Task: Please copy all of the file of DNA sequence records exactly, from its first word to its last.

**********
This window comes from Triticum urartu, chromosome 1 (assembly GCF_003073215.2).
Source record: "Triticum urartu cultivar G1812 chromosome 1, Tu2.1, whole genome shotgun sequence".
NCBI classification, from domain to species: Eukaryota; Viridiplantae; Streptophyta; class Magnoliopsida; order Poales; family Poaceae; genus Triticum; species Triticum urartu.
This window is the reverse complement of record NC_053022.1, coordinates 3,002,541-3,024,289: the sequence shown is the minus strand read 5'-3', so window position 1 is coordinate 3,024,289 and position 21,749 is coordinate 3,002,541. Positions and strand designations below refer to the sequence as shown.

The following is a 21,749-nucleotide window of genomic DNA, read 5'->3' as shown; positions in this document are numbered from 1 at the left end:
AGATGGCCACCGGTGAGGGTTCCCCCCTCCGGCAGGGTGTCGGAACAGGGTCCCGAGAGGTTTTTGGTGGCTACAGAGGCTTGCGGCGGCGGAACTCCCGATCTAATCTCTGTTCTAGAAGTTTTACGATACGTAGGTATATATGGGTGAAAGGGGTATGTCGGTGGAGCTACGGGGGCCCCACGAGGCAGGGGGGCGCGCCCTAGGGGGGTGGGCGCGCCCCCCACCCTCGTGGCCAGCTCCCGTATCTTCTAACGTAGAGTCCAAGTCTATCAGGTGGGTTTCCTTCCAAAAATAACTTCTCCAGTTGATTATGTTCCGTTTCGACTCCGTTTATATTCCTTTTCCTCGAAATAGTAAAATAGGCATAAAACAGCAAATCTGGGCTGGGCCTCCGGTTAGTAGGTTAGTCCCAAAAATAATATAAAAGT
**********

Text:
This window comes from Triticum urartu, chromosome 1 (assembly GCF_003073215.2).
Source record: "Triticum urartu cultivar G1812 chromosome 1, Tu2.1, whole genome shotgun sequence".
NCBI classification, from domain to species: Eukaryota; Viridiplantae; Streptophyta; class Magnoliopsida; order Poales; family Poaceae; genus Triticum; species Triticum urartu.
This window is the reverse complement of record NC_053022.1, coordinates 3,002,541-3,024,289: the sequence shown is the minus strand read 5'-3', so window position 1 is coordinate 3,024,289 and position 21,749 is coordinate 3,002,541. Positions and strand designations below refer to the sequence as shown.

The following is a 21,749-nucleotide window of genomic DNA, read 5'->3' as shown; positions in this document are numbered from 1 at the left end:
AGATGGCCACCGGTGAGGGTTCCCCCCTCCGGCAGGGTGTCGGAACAGGGTCCCGAGAGGTTTTTGGTGGCTACAGAGGCTTGCGGCGGCGGAACTCCCGATCTAATCTCTGTTCTAGAAGTTTTACGATACGTAGGTATATATGGGTGAAAGGGGTATGTCGGTGGAGCTACGGGGGCCCCACGAGGCAGGGGGGCGCGCCCTAGGGGGGTGGGCGCGCCCCCCACCCTCGTGGCCAGCTCCCGTATCTTCTAACGTAGAGTCCAAGTCTATCAGGTGGGTTTCCTTCCAAAAATAACTTCTCCAGTTGATTATGTTCCGTTTCGACTCCGTTTATATTCCTTTTCCTCGAAATAGTAAAATAGGCATAAAACAGCAAATCTGGGCTGGGCCTCCGGTTAGTAGGTTAGTCCCAAAAATAATATAAAAGT